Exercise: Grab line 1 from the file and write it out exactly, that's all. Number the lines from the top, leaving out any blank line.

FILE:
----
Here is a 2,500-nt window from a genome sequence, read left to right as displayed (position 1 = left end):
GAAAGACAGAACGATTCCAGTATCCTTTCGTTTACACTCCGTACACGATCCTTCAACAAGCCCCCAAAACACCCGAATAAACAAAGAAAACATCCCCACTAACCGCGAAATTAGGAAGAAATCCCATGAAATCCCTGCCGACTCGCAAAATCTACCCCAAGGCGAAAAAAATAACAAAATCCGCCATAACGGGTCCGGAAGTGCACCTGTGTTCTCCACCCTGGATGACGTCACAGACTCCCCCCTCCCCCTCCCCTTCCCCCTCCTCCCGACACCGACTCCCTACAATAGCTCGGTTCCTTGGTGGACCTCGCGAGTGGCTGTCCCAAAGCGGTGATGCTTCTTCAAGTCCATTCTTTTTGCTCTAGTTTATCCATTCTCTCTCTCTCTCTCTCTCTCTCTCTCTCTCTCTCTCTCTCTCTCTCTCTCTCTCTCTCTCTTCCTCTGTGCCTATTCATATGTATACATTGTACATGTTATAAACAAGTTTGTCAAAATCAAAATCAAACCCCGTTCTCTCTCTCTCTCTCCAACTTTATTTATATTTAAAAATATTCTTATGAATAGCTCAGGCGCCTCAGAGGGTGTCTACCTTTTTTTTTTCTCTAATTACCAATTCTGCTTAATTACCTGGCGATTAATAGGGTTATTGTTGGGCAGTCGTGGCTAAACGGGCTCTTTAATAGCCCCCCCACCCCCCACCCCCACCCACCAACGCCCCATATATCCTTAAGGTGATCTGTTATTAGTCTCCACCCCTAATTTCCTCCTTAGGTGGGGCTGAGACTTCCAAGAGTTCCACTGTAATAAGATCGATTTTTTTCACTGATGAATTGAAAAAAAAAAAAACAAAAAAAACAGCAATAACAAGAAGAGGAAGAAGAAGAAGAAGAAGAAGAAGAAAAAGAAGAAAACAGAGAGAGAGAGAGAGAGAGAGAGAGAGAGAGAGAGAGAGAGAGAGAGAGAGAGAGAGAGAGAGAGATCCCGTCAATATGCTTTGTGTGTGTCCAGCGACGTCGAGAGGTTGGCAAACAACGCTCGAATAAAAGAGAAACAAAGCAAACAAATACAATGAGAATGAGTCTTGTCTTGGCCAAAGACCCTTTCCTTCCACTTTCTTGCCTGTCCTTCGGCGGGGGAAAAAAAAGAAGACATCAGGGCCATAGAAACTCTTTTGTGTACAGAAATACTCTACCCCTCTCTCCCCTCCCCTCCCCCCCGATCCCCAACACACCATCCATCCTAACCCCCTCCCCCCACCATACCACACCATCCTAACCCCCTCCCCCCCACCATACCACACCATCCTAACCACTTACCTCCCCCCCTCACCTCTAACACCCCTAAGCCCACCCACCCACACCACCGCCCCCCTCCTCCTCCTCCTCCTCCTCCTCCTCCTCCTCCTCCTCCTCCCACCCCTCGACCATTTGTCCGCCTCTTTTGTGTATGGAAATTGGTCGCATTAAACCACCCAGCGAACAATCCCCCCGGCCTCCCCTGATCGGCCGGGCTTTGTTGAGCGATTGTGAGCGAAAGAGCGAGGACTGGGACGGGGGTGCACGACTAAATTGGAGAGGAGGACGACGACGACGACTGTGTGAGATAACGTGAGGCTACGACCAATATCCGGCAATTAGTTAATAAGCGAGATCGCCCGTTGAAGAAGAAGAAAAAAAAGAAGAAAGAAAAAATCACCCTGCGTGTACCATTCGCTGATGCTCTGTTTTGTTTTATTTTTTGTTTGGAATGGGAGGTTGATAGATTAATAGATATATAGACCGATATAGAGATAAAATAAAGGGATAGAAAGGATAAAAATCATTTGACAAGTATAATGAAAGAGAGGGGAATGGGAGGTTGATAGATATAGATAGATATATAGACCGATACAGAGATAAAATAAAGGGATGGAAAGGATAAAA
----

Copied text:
Here is a 2,500-nt window from a genome sequence, read left to right as displayed (position 1 = left end):